Friday, January 28, 2011

Week Four is in the Books. Things are picking up a bit at the Legislature and the first showdown is looming. The House of Representatives passed HF 130 late yesterday afternoon by a vote of 68-63. HF 130 is the bill that formalizes the one-time reductions made at the end of last session to balance the state budget. The debate on the bill didn't go as long as many anticipated. There were no floor amendments offered and the debate was very concise.

HF 130 now moves to the Senate, where its companion--SF 60--is currently on the Senate floor. HF 130 will be substituted on Monday and it's my guess that the bill will pass at that time. It will then proceed to the Governor where it will be greeted by a veto.

There appears to be a couple of different reasons for a likely (make that near certain) veto. While I assume the Governor objects to a number of elements (DFLers in the Legislature argue that property taxes will rise and critical services, both state and local, will suffer) in the SF 60/HF 130, another angle on this is that the Governor has stated he wants the budget shortfall issue solved in one set of measures passed within a tight window of time. The House and Senate seem to be subscribing to a phased approach that would send various budget-balancing measures to the Governor one at a time and over a much wider time frame.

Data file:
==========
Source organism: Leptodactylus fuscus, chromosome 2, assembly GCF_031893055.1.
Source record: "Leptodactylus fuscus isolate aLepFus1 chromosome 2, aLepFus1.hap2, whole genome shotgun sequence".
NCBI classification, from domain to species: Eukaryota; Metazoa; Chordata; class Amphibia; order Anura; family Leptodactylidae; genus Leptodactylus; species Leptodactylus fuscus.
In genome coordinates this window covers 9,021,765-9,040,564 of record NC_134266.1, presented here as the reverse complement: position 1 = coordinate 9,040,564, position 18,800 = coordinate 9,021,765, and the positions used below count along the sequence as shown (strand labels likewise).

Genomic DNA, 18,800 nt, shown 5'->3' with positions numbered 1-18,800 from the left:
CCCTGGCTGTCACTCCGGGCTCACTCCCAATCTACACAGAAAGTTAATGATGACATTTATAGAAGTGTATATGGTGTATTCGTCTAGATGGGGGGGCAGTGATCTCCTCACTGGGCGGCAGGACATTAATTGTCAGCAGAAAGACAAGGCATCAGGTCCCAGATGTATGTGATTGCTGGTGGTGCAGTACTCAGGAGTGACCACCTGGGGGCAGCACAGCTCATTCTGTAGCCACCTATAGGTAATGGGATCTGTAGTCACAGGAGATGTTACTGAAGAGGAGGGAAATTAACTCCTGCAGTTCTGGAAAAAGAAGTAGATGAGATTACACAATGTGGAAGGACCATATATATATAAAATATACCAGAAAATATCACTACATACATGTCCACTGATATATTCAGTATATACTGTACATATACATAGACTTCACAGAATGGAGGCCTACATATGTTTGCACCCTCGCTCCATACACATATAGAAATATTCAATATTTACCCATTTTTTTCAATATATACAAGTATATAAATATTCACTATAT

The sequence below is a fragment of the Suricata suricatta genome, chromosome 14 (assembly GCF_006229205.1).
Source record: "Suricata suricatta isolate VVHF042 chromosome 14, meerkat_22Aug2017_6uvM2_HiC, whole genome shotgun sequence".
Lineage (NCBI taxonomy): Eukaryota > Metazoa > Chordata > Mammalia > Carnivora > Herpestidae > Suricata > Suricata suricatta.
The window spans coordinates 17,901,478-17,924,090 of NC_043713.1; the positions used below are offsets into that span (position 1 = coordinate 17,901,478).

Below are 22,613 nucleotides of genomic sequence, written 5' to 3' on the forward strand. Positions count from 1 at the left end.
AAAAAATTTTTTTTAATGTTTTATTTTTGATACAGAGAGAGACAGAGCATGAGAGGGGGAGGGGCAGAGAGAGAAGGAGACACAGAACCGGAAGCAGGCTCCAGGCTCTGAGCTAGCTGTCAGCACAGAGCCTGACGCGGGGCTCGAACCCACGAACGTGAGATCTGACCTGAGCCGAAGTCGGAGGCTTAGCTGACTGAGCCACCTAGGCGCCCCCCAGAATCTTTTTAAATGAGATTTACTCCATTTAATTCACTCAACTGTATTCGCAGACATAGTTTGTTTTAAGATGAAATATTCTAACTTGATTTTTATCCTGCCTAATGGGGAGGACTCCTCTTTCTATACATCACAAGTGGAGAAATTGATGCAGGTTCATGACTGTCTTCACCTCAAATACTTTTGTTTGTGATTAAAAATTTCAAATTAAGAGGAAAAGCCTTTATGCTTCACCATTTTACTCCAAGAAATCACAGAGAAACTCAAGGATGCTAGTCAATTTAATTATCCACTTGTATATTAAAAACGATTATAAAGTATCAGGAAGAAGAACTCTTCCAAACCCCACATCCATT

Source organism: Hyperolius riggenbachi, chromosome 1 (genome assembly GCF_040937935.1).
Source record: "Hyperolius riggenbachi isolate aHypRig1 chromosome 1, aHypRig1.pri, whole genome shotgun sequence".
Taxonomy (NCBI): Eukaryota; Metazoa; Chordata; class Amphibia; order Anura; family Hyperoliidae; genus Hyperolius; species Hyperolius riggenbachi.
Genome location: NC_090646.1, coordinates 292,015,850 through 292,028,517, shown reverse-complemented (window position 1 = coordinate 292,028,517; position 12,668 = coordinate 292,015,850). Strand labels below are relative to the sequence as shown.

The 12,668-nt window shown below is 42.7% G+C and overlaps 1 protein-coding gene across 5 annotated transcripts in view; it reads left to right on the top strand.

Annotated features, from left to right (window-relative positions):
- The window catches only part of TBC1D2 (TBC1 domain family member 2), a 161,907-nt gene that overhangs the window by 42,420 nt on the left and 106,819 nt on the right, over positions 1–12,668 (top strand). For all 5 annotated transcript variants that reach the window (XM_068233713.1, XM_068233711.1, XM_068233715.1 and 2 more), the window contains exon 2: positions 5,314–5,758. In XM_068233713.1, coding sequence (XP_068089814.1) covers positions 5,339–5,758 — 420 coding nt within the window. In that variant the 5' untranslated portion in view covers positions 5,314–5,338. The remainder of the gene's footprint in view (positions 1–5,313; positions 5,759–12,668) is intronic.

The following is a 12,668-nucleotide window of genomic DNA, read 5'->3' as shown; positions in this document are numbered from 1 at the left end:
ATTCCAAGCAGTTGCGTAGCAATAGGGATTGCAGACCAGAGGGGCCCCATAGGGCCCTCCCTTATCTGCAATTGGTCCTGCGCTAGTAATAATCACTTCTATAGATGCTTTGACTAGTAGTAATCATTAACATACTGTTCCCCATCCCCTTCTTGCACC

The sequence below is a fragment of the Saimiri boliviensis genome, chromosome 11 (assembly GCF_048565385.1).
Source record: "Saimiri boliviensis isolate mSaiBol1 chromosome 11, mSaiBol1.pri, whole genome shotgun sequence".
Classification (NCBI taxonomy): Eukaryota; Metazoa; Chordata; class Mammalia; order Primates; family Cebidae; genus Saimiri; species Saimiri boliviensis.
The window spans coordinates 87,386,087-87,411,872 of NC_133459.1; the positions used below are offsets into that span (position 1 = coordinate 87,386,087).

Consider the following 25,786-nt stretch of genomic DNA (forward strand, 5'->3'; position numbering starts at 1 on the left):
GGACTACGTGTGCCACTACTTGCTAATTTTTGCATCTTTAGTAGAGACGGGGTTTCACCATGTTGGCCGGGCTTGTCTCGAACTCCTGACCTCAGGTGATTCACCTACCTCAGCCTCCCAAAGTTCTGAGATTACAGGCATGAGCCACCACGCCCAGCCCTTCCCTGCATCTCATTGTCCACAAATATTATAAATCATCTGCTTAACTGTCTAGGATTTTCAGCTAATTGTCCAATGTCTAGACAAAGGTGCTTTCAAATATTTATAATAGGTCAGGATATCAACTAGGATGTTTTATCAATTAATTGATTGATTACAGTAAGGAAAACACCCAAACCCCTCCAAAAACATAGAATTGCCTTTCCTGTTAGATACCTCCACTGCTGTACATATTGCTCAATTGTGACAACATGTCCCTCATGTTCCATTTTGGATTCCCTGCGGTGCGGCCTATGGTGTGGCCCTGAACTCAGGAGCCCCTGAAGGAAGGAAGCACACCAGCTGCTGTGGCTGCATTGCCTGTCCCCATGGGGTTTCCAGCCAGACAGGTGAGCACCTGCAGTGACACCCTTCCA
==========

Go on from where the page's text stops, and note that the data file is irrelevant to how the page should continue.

It's important to remember that process can often have as many political angles as policy and if this is at all frustrating to voters of either party, it's important to remember that this doesn't reach the level of inane discussion of that surrounded the decision of what shape the table should have been at the Paris Peace Talks as the Vietnam War wound down. The dance will continue and I am optimistic that an agreement (perhaps not a happy agreement) will be reached by the end of the session or in a special session. The issues the state is facing are major and there may be some paradigmatic changes in how government services are paid for and delivered as a result of our budget crisis. So, a healthy dose of patience is in order.

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